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DEPE | Séminaires BEEPSS / BEEPSS Seminars » Revisiting the costs and benefits of group‐living through the lens of (...)

Revisiting the costs and benefits of group‐living through the lens of physiology in a wild cooperative breeder: the Alpine marmot

Last update: : Wednesday 3 May 2017, by Nicolas Busser

Par : Benjamin Rey, Univ Lyon 1
Date : jeudi 4 mai 2017 de 16h à 17h30
Lieu : CNRS, Amphithéâtre Marguerite Perey, Bat. 1

Understanding the mechanisms at the origin of the diversity of life history strategies is one of the greatest challenges of contemporary evolutionary ecology and ecophysiology. In social species, theoretical and empirical evidences suggest that the social environment has preeminent impact on life history traits and ultimately shapes individual performance. The proximal mechanisms underlying the relationship between sociality and fitness remains uncertain, however.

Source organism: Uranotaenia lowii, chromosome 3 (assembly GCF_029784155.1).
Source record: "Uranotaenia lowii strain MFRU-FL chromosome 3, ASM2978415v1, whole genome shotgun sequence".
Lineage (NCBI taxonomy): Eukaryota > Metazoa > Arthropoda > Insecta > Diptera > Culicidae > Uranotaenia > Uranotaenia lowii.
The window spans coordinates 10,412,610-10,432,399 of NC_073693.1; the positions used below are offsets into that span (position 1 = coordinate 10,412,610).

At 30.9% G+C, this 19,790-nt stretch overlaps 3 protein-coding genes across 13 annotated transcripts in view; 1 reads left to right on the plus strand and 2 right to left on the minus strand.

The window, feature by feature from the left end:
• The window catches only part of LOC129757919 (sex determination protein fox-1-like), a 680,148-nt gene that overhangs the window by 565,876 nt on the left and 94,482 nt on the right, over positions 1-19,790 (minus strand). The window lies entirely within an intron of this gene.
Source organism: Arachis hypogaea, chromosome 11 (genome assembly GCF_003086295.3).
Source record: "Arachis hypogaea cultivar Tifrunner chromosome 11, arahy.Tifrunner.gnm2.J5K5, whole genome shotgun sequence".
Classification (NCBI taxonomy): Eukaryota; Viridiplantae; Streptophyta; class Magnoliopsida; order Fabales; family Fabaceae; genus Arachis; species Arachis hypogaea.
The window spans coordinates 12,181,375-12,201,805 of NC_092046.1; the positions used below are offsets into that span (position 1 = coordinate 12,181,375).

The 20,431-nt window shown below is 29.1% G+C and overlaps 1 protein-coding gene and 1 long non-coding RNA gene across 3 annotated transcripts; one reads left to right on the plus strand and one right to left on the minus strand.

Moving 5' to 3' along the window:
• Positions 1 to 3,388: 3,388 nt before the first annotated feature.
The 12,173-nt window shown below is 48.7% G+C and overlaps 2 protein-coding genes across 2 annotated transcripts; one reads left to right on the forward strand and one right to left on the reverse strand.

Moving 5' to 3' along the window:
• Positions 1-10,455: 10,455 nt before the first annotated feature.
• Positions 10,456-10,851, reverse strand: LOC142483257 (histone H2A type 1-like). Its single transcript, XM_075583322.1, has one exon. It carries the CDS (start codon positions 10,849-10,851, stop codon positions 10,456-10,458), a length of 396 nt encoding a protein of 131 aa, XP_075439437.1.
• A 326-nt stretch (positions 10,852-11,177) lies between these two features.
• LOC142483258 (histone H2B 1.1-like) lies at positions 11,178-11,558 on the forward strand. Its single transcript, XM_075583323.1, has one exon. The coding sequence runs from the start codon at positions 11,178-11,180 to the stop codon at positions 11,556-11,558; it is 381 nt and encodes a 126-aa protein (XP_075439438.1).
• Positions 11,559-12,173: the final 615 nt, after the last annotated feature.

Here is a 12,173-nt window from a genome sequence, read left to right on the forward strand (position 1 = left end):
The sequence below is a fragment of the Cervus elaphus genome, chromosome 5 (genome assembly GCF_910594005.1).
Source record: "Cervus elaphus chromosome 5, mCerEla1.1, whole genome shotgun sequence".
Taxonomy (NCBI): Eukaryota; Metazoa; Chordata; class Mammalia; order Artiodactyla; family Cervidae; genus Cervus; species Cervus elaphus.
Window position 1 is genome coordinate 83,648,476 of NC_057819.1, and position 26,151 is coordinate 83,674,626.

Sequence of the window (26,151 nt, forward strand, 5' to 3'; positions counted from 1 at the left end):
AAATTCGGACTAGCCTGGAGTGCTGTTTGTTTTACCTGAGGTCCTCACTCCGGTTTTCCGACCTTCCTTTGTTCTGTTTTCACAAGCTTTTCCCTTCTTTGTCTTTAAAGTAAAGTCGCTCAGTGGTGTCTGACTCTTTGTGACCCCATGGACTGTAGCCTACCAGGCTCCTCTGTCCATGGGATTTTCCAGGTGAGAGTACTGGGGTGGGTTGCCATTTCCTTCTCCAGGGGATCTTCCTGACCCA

In this talk, I will share some of our recent findings on the Alpine marmot, a cooperative breeder showing a complex social organization. These findings result from a long‐term monitoring of marmots initiated in La Grande Sassière Nature Reserve in 1990 and provide a fine description of how the social environment affects life history trajectories and population dynamic in this species. More recently, we investigated, at individual and populational levels, how social factors affect endocrine functions and red/ox homeostasis. Taking advantage of these physiological considerations may help in shedding some light on our understanding of the evolution of sociality.